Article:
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Small understanding

  1. Mar 18, 2007 #1

    This is not a homework question since I am out of college for a long time.

    I was trying to understand the following that [0,1] /\ Q is not closed in R.
    My understanding is that u must take a sequence (since this is a metric space) of the form m/n s.t m < n and create a sequence.

    So I was trying to construct sequences like 1/2, 2/3, 3/4 but they seemed to be all ending within [0,1] /\ Q. I am not sure but do I have to take a sum or sth but I am not sure how to prove it.
  2. jcsd
  3. Mar 18, 2007 #2


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    (I am assuming that Q means rational nos. and R means real nos.). Take any irrational number between 0 and 1 and let the rational number sequence be the the sequence where the nth term is the truncation of the decimal expansion of the irrational after n decimal places.
  4. Mar 18, 2007 #3


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    Just giving an example of what mathman said: [itex]\sqrt{2}{2}[/itex] is irrational and is 0.70710678118654752440084436210485...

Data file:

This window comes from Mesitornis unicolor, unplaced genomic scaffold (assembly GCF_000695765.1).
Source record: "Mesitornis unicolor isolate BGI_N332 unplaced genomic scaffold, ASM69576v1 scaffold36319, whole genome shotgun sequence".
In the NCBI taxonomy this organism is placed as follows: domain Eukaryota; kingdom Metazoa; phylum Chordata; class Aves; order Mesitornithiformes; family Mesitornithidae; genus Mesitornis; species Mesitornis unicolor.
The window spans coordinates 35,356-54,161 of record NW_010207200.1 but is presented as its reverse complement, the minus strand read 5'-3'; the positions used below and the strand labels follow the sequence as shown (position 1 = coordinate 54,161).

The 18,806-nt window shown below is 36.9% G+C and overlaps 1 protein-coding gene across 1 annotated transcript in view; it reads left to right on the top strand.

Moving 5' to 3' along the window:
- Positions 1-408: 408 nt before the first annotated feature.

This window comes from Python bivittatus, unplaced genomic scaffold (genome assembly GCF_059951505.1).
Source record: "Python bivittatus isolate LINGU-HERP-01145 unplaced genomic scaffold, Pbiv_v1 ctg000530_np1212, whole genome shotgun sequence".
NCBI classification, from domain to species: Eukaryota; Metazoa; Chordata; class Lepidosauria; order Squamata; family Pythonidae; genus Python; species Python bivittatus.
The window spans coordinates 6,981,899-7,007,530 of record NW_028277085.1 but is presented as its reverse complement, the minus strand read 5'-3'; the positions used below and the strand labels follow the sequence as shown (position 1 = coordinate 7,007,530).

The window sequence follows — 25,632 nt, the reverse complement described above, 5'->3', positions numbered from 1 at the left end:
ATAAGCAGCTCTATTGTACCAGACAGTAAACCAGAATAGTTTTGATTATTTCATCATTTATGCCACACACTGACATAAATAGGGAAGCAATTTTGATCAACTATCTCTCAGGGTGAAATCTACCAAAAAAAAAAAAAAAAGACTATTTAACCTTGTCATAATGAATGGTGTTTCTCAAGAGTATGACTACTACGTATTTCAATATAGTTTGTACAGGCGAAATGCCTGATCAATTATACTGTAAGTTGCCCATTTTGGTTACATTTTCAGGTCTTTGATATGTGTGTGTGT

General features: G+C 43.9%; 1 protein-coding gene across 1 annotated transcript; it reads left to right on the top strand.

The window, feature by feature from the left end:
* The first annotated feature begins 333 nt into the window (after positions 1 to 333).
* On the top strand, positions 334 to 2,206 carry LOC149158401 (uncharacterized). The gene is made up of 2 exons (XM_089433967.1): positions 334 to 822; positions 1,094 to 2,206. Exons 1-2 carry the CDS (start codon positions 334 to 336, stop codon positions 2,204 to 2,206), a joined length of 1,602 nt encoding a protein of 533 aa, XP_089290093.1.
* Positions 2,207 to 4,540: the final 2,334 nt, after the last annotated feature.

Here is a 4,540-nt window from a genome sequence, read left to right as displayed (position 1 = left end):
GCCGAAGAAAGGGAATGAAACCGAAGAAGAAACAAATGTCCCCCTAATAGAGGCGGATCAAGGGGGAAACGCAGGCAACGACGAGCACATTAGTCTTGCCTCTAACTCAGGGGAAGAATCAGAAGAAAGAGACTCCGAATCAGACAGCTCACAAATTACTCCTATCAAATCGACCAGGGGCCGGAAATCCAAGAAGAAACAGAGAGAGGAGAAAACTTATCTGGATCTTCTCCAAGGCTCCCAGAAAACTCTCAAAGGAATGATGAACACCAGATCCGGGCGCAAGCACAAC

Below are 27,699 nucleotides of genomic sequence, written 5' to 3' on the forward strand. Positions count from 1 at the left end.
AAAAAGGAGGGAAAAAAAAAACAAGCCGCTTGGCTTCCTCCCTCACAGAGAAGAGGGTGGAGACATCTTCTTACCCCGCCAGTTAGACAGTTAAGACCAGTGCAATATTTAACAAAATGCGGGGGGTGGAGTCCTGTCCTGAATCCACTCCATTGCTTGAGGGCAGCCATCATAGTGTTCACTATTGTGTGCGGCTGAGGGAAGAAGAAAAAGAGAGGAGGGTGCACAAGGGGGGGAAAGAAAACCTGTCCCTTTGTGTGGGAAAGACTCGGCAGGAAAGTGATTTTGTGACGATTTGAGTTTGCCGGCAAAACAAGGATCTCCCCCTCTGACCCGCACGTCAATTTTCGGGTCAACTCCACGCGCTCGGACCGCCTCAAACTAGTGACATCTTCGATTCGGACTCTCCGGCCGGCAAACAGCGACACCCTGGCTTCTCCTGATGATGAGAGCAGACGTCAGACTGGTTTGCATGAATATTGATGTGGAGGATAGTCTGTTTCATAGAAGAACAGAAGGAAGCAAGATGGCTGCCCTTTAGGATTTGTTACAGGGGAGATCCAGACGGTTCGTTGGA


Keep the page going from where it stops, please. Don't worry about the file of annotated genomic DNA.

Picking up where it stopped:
Each number in the sequence 0.7, 0.70, 0.707, 0.7071, 0.70710, 0.707106,... is a rational number because it is a terminating decimal; but the sequence as a whole converges to the irrational number [itex]\frac{\sqrt{2}}{{2}}[/itex]
    Last edited by a moderator: Mar 20, 2007
  5. Mar 18, 2007 #4


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    You're working from the wrong direction. Rather than trying to come up with a sequence of rationals and hope that its limit is irrational... you should pick the irrational, and then try and find a sequence of rationals that converges to it.
  6. Mar 19, 2007 #5
    Thanks a lot for clearing the lacunae in my understanding. I think the basic idea is that u need to show that if u wiggle the rational number a bit u will fall into the set of irrational numbers, which is clearly proved by the sqrt(22) example.

    Thank u a lot for the same.
  7. Mar 19, 2007 #6
    Actually that was sqrt(2)/2 (how could the square root of 22 be less than 1?). You should read what Hurkyl said. The simplest irrational you can think of in the interval is sqrt(2)/2, and constructing a sequence that converges to it is easy, as shown by HallsofIvy.
  8. Mar 19, 2007 #7


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    'Cause I'm nothing if not simple!
  9. Mar 19, 2007 #8
    Do you understand why this argument suffices?
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